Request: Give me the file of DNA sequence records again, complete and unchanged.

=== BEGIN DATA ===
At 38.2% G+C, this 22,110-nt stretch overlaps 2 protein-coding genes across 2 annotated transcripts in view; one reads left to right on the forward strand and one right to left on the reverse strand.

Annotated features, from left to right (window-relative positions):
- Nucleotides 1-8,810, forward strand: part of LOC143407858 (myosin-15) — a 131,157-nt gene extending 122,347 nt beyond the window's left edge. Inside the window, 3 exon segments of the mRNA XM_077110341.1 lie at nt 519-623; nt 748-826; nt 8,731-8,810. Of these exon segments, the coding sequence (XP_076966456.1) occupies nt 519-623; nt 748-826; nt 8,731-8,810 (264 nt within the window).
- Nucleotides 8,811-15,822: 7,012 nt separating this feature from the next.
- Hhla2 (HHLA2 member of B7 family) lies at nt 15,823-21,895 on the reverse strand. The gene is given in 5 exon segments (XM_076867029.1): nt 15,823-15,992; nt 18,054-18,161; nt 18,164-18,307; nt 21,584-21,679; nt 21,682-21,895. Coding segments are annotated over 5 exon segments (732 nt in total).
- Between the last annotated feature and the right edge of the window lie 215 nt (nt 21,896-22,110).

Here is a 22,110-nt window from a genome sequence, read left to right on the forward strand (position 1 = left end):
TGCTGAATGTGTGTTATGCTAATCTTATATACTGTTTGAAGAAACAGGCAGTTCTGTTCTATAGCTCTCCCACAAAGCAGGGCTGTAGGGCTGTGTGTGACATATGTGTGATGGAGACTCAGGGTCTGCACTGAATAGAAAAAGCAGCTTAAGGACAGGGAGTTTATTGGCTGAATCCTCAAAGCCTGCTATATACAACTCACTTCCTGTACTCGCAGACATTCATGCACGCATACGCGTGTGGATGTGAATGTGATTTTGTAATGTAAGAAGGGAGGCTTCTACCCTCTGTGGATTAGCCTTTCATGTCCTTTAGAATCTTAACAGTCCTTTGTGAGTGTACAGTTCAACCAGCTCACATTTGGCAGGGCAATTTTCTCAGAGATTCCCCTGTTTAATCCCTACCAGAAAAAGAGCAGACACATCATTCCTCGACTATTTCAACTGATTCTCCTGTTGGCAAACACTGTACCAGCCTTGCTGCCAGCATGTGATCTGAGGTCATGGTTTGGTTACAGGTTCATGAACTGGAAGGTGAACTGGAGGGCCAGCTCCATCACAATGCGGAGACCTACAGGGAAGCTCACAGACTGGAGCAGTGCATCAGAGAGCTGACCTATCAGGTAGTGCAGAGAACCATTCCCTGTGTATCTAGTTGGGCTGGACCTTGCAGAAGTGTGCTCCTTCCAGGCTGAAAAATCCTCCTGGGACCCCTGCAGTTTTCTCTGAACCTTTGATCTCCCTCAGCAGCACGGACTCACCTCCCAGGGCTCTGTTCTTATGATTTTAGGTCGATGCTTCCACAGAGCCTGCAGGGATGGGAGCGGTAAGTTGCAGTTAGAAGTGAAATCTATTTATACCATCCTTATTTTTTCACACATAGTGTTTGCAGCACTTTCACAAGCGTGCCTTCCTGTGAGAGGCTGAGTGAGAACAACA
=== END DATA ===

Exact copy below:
At 38.2% G+C, this 22,110-nt stretch overlaps 2 protein-coding genes across 2 annotated transcripts in view; one reads left to right on the forward strand and one right to left on the reverse strand.

Annotated features, from left to right (window-relative positions):
- Nucleotides 1-8,810, forward strand: part of LOC143407858 (myosin-15) — a 131,157-nt gene extending 122,347 nt beyond the window's left edge. Inside the window, 3 exon segments of the mRNA XM_077110341.1 lie at nt 519-623; nt 748-826; nt 8,731-8,810. Of these exon segments, the coding sequence (XP_076966456.1) occupies nt 519-623; nt 748-826; nt 8,731-8,810 (264 nt within the window).
- Nucleotides 8,811-15,822: 7,012 nt separating this feature from the next.
- Hhla2 (HHLA2 member of B7 family) lies at nt 15,823-21,895 on the reverse strand. The gene is given in 5 exon segments (XM_076867029.1): nt 15,823-15,992; nt 18,054-18,161; nt 18,164-18,307; nt 21,584-21,679; nt 21,682-21,895. Coding segments are annotated over 5 exon segments (732 nt in total).
- Between the last annotated feature and the right edge of the window lie 215 nt (nt 21,896-22,110).

Here is a 22,110-nt window from a genome sequence, read left to right on the forward strand (position 1 = left end):
TGCTGAATGTGTGTTATGCTAATCTTATATACTGTTTGAAGAAACAGGCAGTTCTGTTCTATAGCTCTCCCACAAAGCAGGGCTGTAGGGCTGTGTGTGACATATGTGTGATGGAGACTCAGGGTCTGCACTGAATAGAAAAAGCAGCTTAAGGACAGGGAGTTTATTGGCTGAATCCTCAAAGCCTGCTATATACAACTCACTTCCTGTACTCGCAGACATTCATGCACGCATACGCGTGTGGATGTGAATGTGATTTTGTAATGTAAGAAGGGAGGCTTCTACCCTCTGTGGATTAGCCTTTCATGTCCTTTAGAATCTTAACAGTCCTTTGTGAGTGTACAGTTCAACCAGCTCACATTTGGCAGGGCAATTTTCTCAGAGATTCCCCTGTTTAATCCCTACCAGAAAAAGAGCAGACACATCATTCCTCGACTATTTCAACTGATTCTCCTGTTGGCAAACACTGTACCAGCCTTGCTGCCAGCATGTGATCTGAGGTCATGGTTTGGTTACAGGTTCATGAACTGGAAGGTGAACTGGAGGGCCAGCTCCATCACAATGCGGAGACCTACAGGGAAGCTCACAGACTGGAGCAGTGCATCAGAGAGCTGACCTATCAGGTAGTGCAGAGAACCATTCCCTGTGTATCTAGTTGGGCTGGACCTTGCAGAAGTGTGCTCCTTCCAGGCTGAAAAATCCTCCTGGGACCCCTGCAGTTTTCTCTGAACCTTTGATCTCCCTCAGCAGCACGGACTCACCTCCCAGGGCTCTGTTCTTATGATTTTAGGTCGATGCTTCCACAGAGCCTGCAGGGATGGGAGCGGTAAGTTGCAGTTAGAAGTGAAATCTATTTATACCATCCTTATTTTTTCACACATAGTGTTTGCAGCACTTTCACAAGCGTGCCTTCCTGTGAGAGGCTGAGTGAGAACAACA